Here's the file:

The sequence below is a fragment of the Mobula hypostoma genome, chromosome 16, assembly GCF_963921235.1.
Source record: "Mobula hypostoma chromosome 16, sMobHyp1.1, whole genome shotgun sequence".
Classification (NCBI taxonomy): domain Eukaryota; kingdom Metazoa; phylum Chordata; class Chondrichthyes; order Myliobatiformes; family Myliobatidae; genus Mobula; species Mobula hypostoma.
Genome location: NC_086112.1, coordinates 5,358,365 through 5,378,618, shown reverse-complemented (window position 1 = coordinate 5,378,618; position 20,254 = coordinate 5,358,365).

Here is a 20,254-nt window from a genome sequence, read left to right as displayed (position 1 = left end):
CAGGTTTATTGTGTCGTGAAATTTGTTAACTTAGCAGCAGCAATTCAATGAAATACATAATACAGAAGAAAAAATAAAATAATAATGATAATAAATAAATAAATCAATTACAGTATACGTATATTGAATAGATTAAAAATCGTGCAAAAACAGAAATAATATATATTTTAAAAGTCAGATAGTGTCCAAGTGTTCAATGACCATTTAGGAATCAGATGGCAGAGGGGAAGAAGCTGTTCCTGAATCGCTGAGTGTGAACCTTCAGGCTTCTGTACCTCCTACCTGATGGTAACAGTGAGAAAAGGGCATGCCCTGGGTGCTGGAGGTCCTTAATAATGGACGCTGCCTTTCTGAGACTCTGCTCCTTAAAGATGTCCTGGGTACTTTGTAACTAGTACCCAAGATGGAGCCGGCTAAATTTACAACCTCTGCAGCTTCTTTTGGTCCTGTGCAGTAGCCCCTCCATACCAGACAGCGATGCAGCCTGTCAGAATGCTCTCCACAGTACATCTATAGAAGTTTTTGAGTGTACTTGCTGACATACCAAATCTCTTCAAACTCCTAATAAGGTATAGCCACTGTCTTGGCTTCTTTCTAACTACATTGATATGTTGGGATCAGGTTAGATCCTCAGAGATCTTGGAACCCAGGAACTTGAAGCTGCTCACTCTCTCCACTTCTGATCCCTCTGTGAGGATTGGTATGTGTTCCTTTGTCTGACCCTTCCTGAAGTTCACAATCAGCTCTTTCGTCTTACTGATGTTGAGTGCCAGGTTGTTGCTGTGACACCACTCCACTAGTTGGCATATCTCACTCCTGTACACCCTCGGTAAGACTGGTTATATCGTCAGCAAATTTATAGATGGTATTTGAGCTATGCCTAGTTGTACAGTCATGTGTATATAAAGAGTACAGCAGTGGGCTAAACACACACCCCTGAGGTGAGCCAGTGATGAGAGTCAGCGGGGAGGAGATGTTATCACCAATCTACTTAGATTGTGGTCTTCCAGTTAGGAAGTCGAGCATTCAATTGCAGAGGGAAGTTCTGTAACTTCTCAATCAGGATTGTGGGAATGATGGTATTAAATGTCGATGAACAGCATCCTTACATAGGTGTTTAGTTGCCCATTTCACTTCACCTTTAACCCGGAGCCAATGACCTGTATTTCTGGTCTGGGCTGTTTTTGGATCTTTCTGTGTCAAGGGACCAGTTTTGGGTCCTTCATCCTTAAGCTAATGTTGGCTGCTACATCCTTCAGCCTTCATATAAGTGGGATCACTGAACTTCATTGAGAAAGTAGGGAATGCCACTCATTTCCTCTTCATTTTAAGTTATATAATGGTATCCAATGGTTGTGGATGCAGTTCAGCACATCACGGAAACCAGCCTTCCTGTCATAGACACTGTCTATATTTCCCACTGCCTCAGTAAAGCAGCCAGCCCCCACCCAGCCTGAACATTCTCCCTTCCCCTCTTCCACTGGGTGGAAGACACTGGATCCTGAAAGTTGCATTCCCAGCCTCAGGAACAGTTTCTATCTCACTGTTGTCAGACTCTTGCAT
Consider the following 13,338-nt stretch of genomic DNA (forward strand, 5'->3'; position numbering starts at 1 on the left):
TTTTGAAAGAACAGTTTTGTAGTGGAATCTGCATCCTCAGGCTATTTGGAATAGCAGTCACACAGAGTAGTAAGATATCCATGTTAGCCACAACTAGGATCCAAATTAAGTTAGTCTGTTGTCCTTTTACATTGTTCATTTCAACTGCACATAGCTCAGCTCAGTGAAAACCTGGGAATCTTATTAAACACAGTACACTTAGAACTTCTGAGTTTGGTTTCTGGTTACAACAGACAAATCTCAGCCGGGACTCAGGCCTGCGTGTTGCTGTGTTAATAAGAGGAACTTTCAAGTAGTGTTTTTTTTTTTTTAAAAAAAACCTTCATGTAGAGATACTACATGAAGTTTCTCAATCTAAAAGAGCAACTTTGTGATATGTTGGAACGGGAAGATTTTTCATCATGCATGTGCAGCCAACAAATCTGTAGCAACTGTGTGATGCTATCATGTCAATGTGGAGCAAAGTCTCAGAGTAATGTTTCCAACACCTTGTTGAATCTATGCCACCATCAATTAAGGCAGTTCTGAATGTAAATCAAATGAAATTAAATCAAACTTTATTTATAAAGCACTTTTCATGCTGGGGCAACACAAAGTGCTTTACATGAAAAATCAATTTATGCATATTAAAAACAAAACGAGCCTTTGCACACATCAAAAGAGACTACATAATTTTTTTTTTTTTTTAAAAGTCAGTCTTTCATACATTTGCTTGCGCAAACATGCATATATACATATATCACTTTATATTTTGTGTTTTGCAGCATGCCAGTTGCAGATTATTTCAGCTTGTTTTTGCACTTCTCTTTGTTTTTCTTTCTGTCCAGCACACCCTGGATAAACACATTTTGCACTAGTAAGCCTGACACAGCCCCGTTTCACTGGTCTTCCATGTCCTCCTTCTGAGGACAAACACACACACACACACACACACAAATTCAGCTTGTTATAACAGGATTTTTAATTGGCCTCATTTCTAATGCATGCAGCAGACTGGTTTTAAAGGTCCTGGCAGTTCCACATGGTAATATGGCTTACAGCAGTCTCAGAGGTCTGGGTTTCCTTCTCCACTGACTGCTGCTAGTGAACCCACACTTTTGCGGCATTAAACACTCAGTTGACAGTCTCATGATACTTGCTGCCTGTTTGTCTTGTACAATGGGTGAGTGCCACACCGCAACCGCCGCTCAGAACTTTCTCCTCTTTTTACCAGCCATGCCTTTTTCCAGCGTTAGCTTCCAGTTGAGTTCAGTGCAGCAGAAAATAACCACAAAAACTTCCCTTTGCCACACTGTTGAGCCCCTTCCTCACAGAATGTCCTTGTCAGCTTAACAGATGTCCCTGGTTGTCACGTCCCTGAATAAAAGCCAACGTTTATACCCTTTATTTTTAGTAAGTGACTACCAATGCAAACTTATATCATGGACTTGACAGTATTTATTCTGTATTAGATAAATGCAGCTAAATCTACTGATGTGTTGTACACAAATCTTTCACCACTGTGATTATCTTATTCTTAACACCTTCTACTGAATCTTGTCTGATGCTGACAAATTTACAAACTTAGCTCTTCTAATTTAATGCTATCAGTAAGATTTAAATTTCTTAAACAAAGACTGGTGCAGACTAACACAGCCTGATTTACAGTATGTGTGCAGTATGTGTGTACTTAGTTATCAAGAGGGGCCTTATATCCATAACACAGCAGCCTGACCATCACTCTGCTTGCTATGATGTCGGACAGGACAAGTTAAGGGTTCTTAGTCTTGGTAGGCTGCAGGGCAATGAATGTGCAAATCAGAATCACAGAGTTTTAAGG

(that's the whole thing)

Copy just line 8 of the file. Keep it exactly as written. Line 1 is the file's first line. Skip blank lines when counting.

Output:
TTTTGAAAGAACAGTTTTGTAGTGGAATCTGCATCCTCAGGCTATTTGGAATAGCAGTCACACAGAGTAGTAAGATATCCATGTTAGCCACAACTAGGATCCAAATTAAGTTAGTCTGTTGTCCTTTTACATTGTTCATTTCAACTGCACATAGCTCAGCTCAGTGAAAACCTGGGAATCTTATTAAACACAGTACACTTAGAACTTCTGAGTTTGGTTTCTGGTTACAACAGACAAATCTCAGCCGGGACTCAGGCCTGCGTGTTGCTGTGTTAATAAGAGGAACTTTCAAGTAGTGTTTTTTTTTTTTTAAAAAAAACCTTCATGTAGAGATACTACATGAAGTTTCTCAATCTAAAAGAGCAACTTTGTGATATGTTGGAACGGGAAGATTTTTCATCATGCATGTGCAGCCAACAAATCTGTAGCAACTGTGTGATGCTATCATGTCAATGTGGAGCAAAGTCTCAGAGTAATGTTTCCAACACCTTGTTGAATCTATGCCACCATCAATTAAGGCAGTTCTGAATGTAAATCAAATGAAATTAAATCAAACTTTATTTATAAAGCACTTTTCATGCTGGGGCAACACAAAGTGCTTTACATGAAAAATCAATTTATGCATATTAAAAACAAAACGAGCCTTTGCACACATCAAAAGAGACTACATAATTTTTTTTTTTTTTTAAAAGTCAGTCTTTCATACATTTGCTTGCGCAAACATGCATATATACATATATCACTTTATATTTTGTGTTTTGCAGCATGCCAGTTGCAGATTATTTCAGCTTGTTTTTGCACTTCTCTTTGTTTTTCTTTCTGTCCAGCACACCCTGGATAAACACATTTTGCACTAGTAAGCCTGACACAGCCCCGTTTCACTGGTCTTCCATGTCCTCCTTCTGAGGACAAACACACACACACACACACACACAAATTCAGCTTGTTATAACAGGATTTTTAATTGGCCTCATTTCTAATGCATGCAGCAGACTGGTTTTAAAGGTCCTGGCAGTTCCACATGGTAATATGGCTTACAGCAGTCTCAGAGGTCTGGGTTTCCTTCTCCACTGACTGCTGCTAGTGAACCCACACTTTTGCGGCATTAAACACTCAGTTGACAGTCTCATGATACTTGCTGCCTGTTTGTCTTGTACAATGGGTGAGTGCCACACCGCAACCGCCGCTCAGAACTTTCTCCTCTTTTTACCAGCCATGCCTTTTTCCAGCGTTAGCTTCCAGTTGAGTTCAGTGCAGCAGAAAATAACCACAAAAACTTCCCTTTGCCACACTGTTGAGCCCCTTCCTCACAGAATGTCCTTGTCAGCTTAACAGATGTCCCTGGTTGTCACGTCCCTGAATAAAAGCCAACGTTTATACCCTTTATTTTTAGTAAGTGACTACCAATGCAAACTTATATCATGGACTTGACAGTATTTATTCTGTATTAGATAAATGCAGCTAAATCTACTGATGTGTTGTACACAAATCTTTCACCACTGTGATTATCTTATTCTTAACACCTTCTACTGAATCTTGTCTGATGCTGACAAATTTACAAACTTAGCTCTTCTAATTTAATGCTATCAGTAAGATTTAAATTTCTTAAACAAAGACTGGTGCAGACTAACACAGCCTGATTTACAGTATGTGTGCAGTATGTGTGTACTTAGTTATCAAGAGGGGCCTTATATCCATAACACAGCAGCCTGACCATCACTCTGCTTGCTATGATGTCGGACAGGACAAGTTAAGGGTTCTTAGTCTTGGTAGGCTGCAGGGCAATGAATGTGCAAATCAGAATCACAGAGTTTTAAGG